Codemasters has been at this racing game thing for a while. Back in the 90s it was pumping out games based on Micro Machines – remember those? – and TOCA Touring Car Championship. The latter even predates Gran Turismo, the racing simulator that made everybody sit up and take notice.
Many years have passed between those PlayStation classics and today’s GRID 2. The graphics are all shiny now. There’s commentary during the races. Cars are faster, and all kinds of exotic. You can even race against your friends online. But, thankfully, there’s still a very fun formula and the action is incredibly enjoyable.
With GRID 2 Codemasters has dialled back the narrative-based racing experience. Previous Codies racers, including those in the DIRT series, inundated gamers with witty dialogue, a forced plot, and lots of things that detracted from the core action. There’s still a plot, here. You’re racing for Patrick Callahan, who’s intent on dominating the world of racing with his new formula: WSR, or World Series Racing. All through the game a mysterious narrator explains things as you progress, but it’s never more than 10 or 15 seconds of useful information. Even the in-race commentary comes from your engineer encouraging you to be more aggressive or updating you on your position. Welcome tips, and never repetitive. The presentation is very slick, too. There are custom inserts from known media partners like ESPN, and the text-message conversations based on your driver’s progress are customised to feature your display name.
The meat of the game is in the cars and tracks, and that’s where seasoned racers will take issue with GRID 2. PlayStation gamers will be familiar with Gran Turismo, and Xbox fans will know all about Forza Motorsport. Those two series pride themselves in the selection of cars they have available, giving gamers a choice of hundreds of cars from many different manufacturers. GRID 2 only has 58 cars in total, from 30 manufacturers. Some manufacturers only feature a single car, while others have up to five or six models.
When starting out you’ll be stuck with Tier 1 cars – the slowest of the four tiers – to compete in the first few seasons. As you become more experienced and your stature in WSR improves, you’ll gain access to the higher tiers, which will include some race-bred machinery and high-dollar exotica. There’s no garage or credit system. Eventually you’ll have access to all the cars, but when you start out there’s less than a handful to use, even outside of the career mode.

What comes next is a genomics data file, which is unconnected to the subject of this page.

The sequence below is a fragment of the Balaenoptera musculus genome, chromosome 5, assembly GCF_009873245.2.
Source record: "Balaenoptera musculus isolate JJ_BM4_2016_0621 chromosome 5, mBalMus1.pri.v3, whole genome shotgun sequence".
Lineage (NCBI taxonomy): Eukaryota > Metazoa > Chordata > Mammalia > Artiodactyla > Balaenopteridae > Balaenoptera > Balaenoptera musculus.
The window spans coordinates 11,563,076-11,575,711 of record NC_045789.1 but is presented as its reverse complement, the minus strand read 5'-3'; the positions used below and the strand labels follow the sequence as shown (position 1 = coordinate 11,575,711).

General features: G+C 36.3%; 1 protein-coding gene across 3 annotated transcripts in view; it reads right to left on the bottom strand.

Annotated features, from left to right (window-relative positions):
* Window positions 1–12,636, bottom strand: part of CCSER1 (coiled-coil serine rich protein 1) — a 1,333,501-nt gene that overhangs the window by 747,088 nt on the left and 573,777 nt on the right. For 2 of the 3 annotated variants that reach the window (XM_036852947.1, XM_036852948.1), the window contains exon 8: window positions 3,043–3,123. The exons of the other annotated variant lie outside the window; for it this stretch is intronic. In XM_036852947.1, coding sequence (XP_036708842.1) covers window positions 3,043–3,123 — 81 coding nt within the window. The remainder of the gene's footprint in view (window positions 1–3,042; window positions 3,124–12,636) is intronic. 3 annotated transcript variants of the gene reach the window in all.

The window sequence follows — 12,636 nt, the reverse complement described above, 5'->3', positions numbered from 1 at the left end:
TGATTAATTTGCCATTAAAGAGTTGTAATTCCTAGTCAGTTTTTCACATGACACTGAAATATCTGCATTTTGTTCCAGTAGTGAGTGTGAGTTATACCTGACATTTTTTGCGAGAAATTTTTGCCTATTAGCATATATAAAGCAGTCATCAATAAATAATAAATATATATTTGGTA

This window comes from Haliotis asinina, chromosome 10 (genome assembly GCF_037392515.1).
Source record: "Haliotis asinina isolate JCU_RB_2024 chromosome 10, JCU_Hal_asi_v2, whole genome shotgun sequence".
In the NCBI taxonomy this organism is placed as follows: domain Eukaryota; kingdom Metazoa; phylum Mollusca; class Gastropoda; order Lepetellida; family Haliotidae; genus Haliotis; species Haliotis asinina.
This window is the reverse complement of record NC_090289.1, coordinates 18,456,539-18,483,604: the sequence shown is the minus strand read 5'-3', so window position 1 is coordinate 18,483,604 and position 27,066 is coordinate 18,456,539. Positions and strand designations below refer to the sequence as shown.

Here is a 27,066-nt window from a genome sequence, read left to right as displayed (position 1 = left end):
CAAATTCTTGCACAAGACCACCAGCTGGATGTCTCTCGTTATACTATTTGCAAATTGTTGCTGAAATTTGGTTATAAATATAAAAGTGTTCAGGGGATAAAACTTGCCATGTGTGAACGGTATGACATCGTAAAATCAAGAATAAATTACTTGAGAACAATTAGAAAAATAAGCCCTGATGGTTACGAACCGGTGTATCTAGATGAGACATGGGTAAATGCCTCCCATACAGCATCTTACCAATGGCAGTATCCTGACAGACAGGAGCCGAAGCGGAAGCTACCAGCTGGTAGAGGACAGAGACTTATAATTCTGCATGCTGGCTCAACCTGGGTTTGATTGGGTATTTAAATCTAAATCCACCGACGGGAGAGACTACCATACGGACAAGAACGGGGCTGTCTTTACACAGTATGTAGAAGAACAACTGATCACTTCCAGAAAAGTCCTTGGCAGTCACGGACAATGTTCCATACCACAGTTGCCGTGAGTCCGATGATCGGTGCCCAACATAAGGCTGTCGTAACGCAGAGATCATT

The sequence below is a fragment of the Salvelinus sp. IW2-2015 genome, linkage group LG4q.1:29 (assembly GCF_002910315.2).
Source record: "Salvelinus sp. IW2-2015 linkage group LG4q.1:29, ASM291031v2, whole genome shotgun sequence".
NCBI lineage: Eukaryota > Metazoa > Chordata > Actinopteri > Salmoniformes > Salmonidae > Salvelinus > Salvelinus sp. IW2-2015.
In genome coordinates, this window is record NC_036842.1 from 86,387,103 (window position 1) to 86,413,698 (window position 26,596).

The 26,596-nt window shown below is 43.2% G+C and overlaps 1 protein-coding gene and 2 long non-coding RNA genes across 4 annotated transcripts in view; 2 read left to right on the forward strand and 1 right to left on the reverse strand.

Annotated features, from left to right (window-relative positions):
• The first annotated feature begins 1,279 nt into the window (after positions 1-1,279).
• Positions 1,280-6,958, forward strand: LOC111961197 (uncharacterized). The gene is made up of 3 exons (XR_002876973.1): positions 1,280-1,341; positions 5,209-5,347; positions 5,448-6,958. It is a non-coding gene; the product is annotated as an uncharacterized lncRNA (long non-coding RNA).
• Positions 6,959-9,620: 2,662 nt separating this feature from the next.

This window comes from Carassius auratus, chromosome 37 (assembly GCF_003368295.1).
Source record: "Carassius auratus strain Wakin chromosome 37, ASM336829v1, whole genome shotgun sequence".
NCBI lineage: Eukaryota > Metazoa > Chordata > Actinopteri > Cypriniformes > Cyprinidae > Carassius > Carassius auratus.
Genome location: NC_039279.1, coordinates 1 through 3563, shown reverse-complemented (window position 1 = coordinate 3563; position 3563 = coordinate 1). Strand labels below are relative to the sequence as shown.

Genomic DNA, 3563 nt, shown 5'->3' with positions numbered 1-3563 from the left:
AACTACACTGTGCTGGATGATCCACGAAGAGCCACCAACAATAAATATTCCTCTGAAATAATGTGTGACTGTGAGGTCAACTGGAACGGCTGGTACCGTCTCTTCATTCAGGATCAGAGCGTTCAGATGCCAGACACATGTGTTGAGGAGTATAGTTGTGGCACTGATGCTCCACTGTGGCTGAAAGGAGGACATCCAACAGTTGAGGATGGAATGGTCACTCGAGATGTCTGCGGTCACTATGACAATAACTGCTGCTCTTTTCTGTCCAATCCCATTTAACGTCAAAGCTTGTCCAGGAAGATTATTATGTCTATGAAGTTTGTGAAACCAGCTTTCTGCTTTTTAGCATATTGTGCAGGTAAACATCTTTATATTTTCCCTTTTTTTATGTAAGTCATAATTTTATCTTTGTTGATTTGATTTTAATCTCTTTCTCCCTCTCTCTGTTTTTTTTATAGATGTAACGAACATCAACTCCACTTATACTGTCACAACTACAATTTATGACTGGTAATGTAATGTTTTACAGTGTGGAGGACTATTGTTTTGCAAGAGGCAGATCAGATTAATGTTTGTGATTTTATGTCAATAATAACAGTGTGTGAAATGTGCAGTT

Despite the meagre selection of cars, there’s a fairly advanced physics system to master. Lightweight, turbo cars feel far more agile than American bruisers with their hefty V8s under the hood. Four-wheel drive cars grip and understeer, while rear-wheel driven models can punish you for being too liberal with throttle application. While it’s not the most realistic simulator, GRID 2 makes the racing feel the way you imagine it does. Gran Turismo and Forza can be boring and clinical, but here there’s a visceral feel to the action. The lack of total simulation also means it’s very accessible to newcomers and casual gamers.
While the selection of cars is lacking, the tracks aren’t. GRID 2’s locations vary from real-world tracks, like Indianapolis and Yas Marina, to real world cities, like Chicago, Dubai, Paris, and Hong Kong. In total, there are 82 track configurations across 14 locations, spanning 3 world regions – the US, Europe, and Asia. If you’ve ever visited any of the cities featured in the game you’ll be left smiling. The uneven, manhole-riddle roads of Chicago run between famous skyscrapers. Parisian cobblestone roads can be heard clearly as you blast over them at 200km/h. Even Yas Marina, Abu Dhabi’s famous racetrack in the desert, has the city in the distance, with fireworks going off during night-time races. There’s that old adage about the most important thing in buying property: location, location, location. In that respect, Codemasters has invested wisely.
While it’s not unique to GRID 2, this is the first serious racing game that’s featured dynamic tracks. Here, they’re called LiveRoutes, and what it means is that you’ll have a race on a track where the layout constantly changes. For instance, the Miami location comprises seven different routes. When racing on a Miami Liveroute, the track changes during the race to incorporate sections from all of those routes. It adds flavour, and means you’ll have to rely on your wits rather than learning tracks by rote.
Another first for a serious racer is the variation in race types. Forza Motorsport 4, on the Xbox 360, lets gamers create custom races in multiplayer lobbies, but the career mode has fairly straightforward “5 laps, first to cross the line wins” sorta racing. GRID 2 mixes things up, including point-to-point races along mountain passes, eliminator races that finish with only one car, drift events where style counts, and time attack gatherings, where only the fastest lap matters. It definitely helps take away from the monotony of regular circuit racing, with cars and physics that are far more realistic than games where you’ll usually see those events.
Hard-core simulator geeks won’t appreciate the line that GRID 2 straddles. It offers challenging, semi-realistic physics that most car fans will identify with, but keeps the action accessible for people who don’t care too much about finding the last tenth in a lap time. The lack of cars is disappointing, but sometimes choice is overwhelming. Here you can pick a favourite, master it, and remain competitive all of the time – as long as you don’t mind the occasionally aggressive artificial intelligence ramming you off the road, while remaining stubbornly planted if you try the same.
GRID 2, by Codemasters
Available on Xbox 360, PS3, PC
The good: Gorgeous visuals, variation in racing, visceral action
The bad: Small selection of cars, aggressive AI